This is a follow-on from this related topic in the MKL Forum
In that situation, there were a couple of version of Intel MPI 2017.* in which a couple of the threads in each MPI process running Linpack with SSE 4.2 instructions would run at the AVX-512 turbo frequency rather than at the non-AVX frequency. (The other threads would all run at the non-AVX frequency, as expected). I'm using the version of Linpack that comes with MKL; I find it at /opt/intel/compilers_and_libraries_2018.3.222/linux/mkl/benchmarks/mp_linpack/, for example.
That problem was avoided by using older or newer versions of MPI.
The current problem is more subtle, and is from, I suspect, Intel MPI using "light-weight" AVX-512 instructions on Skylake; perhaps for copying data. The wikichip page https://en.wikichip.org/wiki/intel/frequency_behavior says that "light-weight" AVX-512 instructions will run at the AVX 2.0 frequency.
Typically it wouldn't be a problem for MPI communication to run at a lower frequency, as the core's frequency will drop from the non-AVX frequency to the AVX 2.0 frequency while executing these instructions, but will return to the non-AVX frequency soon after.
The problem, however, is in jitter-sensitive environments. Even there it typically won't be a problem, because the MPI code will likely be in a section that is not sensitive to jitter; other cores should not be affected and the thread doing communication should soon return to its higher frequency..
However, Hewlett Packard Enterprise has a feature called Jitter Smoothing as part of its Intelligent System Tuning feature set (https://support.hpe.com/hpsc/doc/public/display?docId=a00018313en_us), When this feature is set to "Auto" mode, the server will notice changes to the operating frequency of the cores, and will decrease the frequency of all cores on all processors accordingly. The system soon gets to a stable state in which frequency changes no longer occur, with a resulting state of minimized jitter -- but at the lower frequency of the AVX 2.0 turbo frequency.
On my servers, I have this Jitter Smoothing feature enabled. When I run, for example, the MPI version of Linpack with the environment variable MKL_ENABLE_INSTRUCTIONS=SSE4_2 on Skylake with turbo enabled, I see the operating frequency gradually drop from the non-AVX frequency to the AVX2 frequency. This happens on all cores across the server, which is what Jitter Smoothing is expected to do. I do not see this happen when I run the OpenMP (non-MPI) version of Linpack; in that case all the CPUs stay at the non-AVX frequency for the duration of the workload.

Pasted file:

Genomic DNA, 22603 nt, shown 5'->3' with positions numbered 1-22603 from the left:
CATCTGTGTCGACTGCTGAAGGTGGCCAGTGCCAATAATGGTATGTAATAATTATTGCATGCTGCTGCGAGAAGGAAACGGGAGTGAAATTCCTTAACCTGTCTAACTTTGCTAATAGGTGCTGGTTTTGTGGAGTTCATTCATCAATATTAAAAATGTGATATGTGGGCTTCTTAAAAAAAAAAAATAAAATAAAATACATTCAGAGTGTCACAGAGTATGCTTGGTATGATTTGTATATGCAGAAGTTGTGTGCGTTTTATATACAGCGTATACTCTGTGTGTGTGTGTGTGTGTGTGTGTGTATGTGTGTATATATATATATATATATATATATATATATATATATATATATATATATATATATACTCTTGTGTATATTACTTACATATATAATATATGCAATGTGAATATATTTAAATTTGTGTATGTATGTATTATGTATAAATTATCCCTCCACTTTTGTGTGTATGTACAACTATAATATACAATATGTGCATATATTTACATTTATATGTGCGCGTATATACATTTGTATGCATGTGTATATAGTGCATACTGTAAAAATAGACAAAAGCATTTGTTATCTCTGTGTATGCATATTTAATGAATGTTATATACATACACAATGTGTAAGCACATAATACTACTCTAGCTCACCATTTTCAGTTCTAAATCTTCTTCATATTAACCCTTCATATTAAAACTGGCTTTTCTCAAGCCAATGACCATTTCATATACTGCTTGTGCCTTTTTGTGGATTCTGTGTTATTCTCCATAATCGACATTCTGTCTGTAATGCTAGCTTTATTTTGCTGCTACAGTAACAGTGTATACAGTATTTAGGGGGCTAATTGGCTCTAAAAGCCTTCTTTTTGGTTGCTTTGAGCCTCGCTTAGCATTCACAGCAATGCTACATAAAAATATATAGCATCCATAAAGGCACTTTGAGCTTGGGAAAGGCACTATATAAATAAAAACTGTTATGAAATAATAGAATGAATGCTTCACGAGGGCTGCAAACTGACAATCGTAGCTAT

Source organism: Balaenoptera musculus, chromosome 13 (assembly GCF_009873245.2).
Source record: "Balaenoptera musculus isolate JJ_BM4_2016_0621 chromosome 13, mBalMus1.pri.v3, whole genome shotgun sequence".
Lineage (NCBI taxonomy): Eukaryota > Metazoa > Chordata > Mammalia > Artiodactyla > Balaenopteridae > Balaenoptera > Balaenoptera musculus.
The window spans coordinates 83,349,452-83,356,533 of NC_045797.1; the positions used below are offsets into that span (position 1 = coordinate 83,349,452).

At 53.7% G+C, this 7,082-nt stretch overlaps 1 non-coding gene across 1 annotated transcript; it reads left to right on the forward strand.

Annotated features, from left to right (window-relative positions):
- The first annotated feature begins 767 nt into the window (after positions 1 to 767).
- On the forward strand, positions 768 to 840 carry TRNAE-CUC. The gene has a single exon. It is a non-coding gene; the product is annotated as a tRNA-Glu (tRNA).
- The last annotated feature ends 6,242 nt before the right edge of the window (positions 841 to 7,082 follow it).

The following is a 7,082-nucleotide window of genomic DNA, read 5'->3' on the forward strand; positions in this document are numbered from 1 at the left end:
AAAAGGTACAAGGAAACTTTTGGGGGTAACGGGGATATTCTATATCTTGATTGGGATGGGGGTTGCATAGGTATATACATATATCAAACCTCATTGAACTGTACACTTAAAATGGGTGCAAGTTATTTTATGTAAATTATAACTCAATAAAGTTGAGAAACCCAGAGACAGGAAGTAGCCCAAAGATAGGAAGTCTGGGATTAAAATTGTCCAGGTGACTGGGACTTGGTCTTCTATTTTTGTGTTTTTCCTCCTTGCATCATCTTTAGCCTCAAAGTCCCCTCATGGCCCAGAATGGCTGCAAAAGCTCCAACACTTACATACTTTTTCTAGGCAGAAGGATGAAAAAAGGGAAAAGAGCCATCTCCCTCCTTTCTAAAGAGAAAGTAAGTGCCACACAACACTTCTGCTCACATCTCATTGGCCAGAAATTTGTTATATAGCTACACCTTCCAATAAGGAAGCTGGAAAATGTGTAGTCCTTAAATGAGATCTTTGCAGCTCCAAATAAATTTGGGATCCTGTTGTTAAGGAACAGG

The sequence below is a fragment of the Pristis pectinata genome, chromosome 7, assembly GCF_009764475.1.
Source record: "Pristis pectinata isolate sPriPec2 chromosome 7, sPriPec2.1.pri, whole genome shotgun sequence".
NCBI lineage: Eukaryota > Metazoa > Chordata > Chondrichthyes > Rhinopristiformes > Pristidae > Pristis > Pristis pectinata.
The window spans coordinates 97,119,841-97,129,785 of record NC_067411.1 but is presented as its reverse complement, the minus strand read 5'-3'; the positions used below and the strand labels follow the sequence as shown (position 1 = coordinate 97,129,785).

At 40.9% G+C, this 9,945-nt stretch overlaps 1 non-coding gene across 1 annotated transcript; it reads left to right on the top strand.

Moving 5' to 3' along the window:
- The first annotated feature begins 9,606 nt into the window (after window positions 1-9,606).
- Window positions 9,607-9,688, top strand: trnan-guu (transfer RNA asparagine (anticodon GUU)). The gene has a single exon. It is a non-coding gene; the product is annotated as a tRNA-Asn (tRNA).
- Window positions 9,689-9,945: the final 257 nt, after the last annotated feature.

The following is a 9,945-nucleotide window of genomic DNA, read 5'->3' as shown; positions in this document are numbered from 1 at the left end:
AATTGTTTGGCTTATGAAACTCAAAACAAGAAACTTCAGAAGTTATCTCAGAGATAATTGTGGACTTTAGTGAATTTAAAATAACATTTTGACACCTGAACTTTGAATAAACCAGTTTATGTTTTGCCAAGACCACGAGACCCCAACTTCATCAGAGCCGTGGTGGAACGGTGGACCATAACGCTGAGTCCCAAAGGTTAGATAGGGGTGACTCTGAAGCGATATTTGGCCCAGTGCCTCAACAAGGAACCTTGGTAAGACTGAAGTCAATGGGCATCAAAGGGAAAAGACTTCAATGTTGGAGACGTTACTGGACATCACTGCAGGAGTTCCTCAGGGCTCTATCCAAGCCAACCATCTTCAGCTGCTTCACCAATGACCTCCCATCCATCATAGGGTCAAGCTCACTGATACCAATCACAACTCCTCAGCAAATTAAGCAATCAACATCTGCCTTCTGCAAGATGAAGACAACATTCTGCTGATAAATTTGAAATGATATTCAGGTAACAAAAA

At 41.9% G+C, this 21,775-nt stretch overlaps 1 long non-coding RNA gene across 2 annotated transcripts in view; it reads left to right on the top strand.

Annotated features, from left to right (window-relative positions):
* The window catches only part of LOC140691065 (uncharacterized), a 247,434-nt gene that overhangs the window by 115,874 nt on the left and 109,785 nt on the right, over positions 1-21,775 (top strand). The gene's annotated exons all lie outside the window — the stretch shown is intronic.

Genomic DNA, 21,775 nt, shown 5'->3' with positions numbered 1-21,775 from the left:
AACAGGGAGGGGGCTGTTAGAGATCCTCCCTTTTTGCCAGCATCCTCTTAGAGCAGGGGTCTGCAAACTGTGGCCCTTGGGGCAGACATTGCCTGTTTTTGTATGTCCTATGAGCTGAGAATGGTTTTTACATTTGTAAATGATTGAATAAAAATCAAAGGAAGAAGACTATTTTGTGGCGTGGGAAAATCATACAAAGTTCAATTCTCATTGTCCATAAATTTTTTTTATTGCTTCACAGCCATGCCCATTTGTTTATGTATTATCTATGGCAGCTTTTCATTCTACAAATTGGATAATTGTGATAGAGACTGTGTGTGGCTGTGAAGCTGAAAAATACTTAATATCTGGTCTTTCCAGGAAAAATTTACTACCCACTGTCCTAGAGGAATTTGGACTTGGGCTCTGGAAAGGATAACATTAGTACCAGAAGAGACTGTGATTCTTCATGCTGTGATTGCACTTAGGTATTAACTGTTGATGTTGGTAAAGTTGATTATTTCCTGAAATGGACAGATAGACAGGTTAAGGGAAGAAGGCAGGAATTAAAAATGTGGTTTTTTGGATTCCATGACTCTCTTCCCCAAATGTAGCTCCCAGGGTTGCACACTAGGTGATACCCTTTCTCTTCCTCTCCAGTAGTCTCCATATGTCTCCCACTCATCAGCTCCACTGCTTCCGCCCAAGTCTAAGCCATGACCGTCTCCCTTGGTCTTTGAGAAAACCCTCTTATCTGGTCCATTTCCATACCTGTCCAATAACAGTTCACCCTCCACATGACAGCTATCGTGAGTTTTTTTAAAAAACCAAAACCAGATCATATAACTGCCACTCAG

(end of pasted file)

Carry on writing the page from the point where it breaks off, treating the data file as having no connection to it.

As I said, I hypothesize that MPI is using some AVX-512 instructions, perhaps to copy data, and that's causing my performance problem. If my hypothesis is correct, my question is if there is a way to tell Intel MPI to not use AVX instructions, similar to the MKL_ENABLE_INSTRUCTIONS environment variable that Intel MKL uses.
I heard from a contact at Intel that this issue has been addressed in Intel MPI Version 2019. The environment variable I_MPI_SHM can be used to specify what instruction set should be used for the shared memory transport code, with the default being AVX2 for recent and current processors. Because these are lightweight AVX2 instructions, they will run at non-AVX frequencies and therefore should not reduce the operating frequency. Additionally, Intel MPI Version 2019 Update 3 has tuned the transport code for Cascade Lake for AVX2.
I've not yet had a chance to verify this.
This is documented in the MPI Version 2019 Update 3 document titled "Intel MPI Library Developer Reference for Linux OS" under Environment Variable Reference -> Environment Variables for Fabrics Control -> Shared Memory Control. That section can be found at https://software.intel.com/en-us/mpi-developer-reference-linux-shared-memory-control